At Portland Vets, we recognise the importance of dental care for pets. Our aim is to educate owners on the importance of oral health and how they can help their pet at home.
At routine health checks and vaccination appointments, our vets will assess whether your pet needs extra dental treatment to make them comfortable. Our nursing clinics can also be used to check your pet’s oral health.
We also offer surgical tooth extraction and nerve block LA.
Following your pet’s dental examination, we have the facilities and equipment at our Edenbridge clinic to carry out a comprehensive scaling and polishing and also perform any extractions if required. These treatments are carried out under general anaesthesia for your pet’s comfort and our team will happily answer any questions you may have regarding the dental procedure.
Read our dental handout for more information about the dental procedures we perform and the costs involved.
Both dogs and cats would benefit from regular tooth brushing at home, something our nursing team can advise and demonstrate for you. Each of our clinics sell a ‘dental pack’ including a pet toothbrush, finger brushes for sensitive gums and beef flavour enzymatic toothpaste, for £8.91. If you would like to purchase a pack then contact our reception team who will be happy to help.
Rabbits and guinea pigs’ teeth are slightly different to other pets because they do not stop growing as they get older. As well as routine health checks to examine incisor length and molar quality, our team also recommend chew blocks and roughage in your rabbit’s diet to help them grind their teeth down. Contact our nursing team for more advice or book your pet in for one of our nurse clinics to have them examined by one of our experienced veterinary nurses.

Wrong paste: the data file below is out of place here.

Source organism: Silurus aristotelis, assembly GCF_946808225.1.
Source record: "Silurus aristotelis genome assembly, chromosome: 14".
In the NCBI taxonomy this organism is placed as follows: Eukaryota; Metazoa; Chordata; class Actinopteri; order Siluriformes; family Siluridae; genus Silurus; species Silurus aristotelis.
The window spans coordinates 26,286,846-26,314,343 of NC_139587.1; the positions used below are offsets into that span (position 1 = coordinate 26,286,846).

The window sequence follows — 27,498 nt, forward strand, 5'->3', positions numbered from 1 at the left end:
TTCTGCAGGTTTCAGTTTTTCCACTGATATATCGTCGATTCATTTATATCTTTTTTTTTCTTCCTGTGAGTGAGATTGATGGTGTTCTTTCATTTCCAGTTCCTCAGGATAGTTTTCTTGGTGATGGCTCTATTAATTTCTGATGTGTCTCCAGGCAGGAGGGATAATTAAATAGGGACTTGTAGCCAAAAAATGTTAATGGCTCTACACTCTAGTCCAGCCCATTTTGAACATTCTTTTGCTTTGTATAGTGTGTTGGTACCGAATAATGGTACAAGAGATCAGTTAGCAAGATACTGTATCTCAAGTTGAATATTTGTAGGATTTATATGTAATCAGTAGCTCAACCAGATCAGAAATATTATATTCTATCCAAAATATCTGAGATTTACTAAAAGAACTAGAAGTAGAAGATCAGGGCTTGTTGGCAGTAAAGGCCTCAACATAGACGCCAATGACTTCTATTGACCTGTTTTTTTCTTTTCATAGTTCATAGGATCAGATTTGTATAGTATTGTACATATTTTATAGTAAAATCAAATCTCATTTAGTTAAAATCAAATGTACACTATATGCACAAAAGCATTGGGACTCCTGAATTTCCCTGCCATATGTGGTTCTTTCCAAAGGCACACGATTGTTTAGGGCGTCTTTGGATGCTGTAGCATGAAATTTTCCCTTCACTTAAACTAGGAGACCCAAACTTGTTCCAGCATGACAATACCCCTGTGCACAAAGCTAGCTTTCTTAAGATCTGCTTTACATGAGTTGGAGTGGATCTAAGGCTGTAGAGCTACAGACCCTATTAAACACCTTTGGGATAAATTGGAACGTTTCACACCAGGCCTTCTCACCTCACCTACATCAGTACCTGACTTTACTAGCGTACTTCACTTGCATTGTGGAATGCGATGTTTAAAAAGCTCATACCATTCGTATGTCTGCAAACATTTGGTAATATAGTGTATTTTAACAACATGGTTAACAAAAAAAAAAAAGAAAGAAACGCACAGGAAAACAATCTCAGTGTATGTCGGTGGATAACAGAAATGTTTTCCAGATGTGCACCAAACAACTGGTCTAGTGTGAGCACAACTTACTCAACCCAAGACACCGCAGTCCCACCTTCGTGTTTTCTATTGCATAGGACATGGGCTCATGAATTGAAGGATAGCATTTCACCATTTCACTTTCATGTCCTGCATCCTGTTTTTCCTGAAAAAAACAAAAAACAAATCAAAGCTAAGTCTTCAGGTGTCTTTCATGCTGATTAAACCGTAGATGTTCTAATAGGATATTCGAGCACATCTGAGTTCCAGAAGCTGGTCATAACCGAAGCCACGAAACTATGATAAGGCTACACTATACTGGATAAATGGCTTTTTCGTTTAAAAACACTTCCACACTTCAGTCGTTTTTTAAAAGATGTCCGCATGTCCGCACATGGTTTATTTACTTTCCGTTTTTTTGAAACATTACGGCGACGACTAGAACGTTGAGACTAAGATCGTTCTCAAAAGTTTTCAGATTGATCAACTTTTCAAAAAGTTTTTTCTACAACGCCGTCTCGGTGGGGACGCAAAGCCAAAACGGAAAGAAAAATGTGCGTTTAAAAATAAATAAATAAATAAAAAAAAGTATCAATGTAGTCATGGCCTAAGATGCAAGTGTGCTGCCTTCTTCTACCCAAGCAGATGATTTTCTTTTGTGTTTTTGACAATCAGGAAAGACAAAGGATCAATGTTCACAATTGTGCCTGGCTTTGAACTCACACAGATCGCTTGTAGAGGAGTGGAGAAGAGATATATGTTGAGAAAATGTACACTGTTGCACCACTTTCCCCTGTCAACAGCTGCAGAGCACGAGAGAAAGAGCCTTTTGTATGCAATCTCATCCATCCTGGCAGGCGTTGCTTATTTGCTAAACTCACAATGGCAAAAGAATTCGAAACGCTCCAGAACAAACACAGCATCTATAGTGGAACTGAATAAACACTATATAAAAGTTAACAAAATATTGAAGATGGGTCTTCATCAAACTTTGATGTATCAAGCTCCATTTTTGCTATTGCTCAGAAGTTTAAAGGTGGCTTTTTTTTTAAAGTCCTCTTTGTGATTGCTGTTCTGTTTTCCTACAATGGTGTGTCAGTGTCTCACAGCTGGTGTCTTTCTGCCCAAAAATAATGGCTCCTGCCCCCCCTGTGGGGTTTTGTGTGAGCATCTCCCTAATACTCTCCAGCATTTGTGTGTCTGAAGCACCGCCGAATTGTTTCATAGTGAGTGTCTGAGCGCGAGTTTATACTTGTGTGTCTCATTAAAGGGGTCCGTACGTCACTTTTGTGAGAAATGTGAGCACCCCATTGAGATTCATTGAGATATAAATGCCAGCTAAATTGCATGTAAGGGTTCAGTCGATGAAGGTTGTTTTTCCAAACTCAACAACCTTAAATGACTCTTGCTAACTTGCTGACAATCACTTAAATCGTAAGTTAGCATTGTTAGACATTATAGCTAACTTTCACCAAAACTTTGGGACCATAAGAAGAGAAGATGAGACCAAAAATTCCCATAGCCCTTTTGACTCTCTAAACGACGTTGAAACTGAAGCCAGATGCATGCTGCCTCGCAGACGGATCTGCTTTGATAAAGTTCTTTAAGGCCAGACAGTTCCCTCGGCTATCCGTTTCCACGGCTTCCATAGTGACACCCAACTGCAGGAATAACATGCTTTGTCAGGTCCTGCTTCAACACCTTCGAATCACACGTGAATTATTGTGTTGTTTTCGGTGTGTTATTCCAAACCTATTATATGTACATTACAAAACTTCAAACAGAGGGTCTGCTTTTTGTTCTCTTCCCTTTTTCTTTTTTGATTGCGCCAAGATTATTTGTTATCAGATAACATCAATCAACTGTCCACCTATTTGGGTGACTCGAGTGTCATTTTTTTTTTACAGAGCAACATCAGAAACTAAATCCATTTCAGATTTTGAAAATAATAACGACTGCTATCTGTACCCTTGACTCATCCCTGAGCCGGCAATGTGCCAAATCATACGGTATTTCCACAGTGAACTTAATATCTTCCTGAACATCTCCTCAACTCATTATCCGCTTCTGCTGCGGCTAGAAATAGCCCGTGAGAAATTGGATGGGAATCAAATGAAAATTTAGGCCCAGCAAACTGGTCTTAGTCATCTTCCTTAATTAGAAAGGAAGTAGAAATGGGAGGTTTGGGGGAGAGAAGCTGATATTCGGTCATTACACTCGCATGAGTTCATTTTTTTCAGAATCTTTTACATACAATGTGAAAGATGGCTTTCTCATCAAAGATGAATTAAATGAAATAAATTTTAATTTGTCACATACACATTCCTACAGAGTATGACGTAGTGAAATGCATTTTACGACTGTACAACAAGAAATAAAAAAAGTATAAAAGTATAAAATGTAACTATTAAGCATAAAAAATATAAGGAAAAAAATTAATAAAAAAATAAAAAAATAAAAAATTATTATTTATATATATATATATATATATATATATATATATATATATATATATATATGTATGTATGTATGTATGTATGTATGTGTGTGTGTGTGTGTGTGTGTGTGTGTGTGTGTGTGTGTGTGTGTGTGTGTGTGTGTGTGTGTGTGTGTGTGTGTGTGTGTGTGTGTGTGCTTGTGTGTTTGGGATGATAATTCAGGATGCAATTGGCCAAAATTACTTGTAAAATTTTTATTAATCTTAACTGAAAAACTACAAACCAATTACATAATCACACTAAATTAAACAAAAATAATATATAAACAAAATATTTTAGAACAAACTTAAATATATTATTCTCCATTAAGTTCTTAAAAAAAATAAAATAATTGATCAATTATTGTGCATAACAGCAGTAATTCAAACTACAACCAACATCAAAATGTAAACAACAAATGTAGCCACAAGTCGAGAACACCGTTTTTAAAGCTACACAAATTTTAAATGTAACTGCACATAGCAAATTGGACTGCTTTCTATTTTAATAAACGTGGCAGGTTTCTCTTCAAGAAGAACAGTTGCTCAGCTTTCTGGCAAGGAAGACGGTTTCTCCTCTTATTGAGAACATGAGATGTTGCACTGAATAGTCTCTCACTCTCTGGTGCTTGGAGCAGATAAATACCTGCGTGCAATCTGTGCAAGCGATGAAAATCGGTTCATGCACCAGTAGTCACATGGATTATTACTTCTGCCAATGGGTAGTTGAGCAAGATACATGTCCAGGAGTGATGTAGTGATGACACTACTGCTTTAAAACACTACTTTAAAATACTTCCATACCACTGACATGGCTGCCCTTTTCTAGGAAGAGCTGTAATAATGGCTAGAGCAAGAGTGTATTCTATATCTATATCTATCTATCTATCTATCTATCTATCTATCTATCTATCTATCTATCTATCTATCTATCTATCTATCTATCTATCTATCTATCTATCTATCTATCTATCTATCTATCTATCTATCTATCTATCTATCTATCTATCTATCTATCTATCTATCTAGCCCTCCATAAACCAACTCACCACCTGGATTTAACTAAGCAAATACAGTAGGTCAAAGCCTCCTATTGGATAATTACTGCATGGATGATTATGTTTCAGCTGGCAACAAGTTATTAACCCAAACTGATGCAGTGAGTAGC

Dental problems in rabbits and small furries can become an emergency problem very quickly if their appetite and ability to eat becomes affected.
Normal Incisors VS Overgrown Incisors
As rabbit and guinea pigs’ teeth continuously grow throughout life, if their teeth are growing at abnormal angles problems can recur multiple times.
Rabbits & guinea pigs keep their teeth in shape and at the correct level by grinding on grass and hay.
If the teeth are not aligned correctly or if there is little opportunity to grind, the teeth become deformed. The teeth form sharp spurs which then start cutting into the mouth and tongue causing ulcers and infection. This then leads to difficulty eating and severe digestive problems that may be fatal.
Indications of this problem are poor appetite, weight loss, salivation/dribbling, abscesses around the jaw/face, eye infections and matted droppings around the hindquarters.
What does dental treatment in rabbits involve?
Your vet will have recommended dental treatment if, on examination, your rabbit has overgrown incisors (front teeth) or has sharp spurs or abnormal growth of the back (cheek) teeth, that are causing your rabbit discomfort, or stopping them from eating due to pain.
Dental treatment for your rabbit requires a general anaesthetic in order to fully assess their mouth. As rabbits have sensitive guts we always give our rabbit patient’s medications which support healthy gut movement before, during and after any anaesthetic. We always recommend performing dental x-rays in order to assess what is going on below the gum line, to check for any dental abscesses and to assess the tooth roots. After performing the x-rays we then burr down any sharp edges or shorten overgrown incisors, depending on what is required.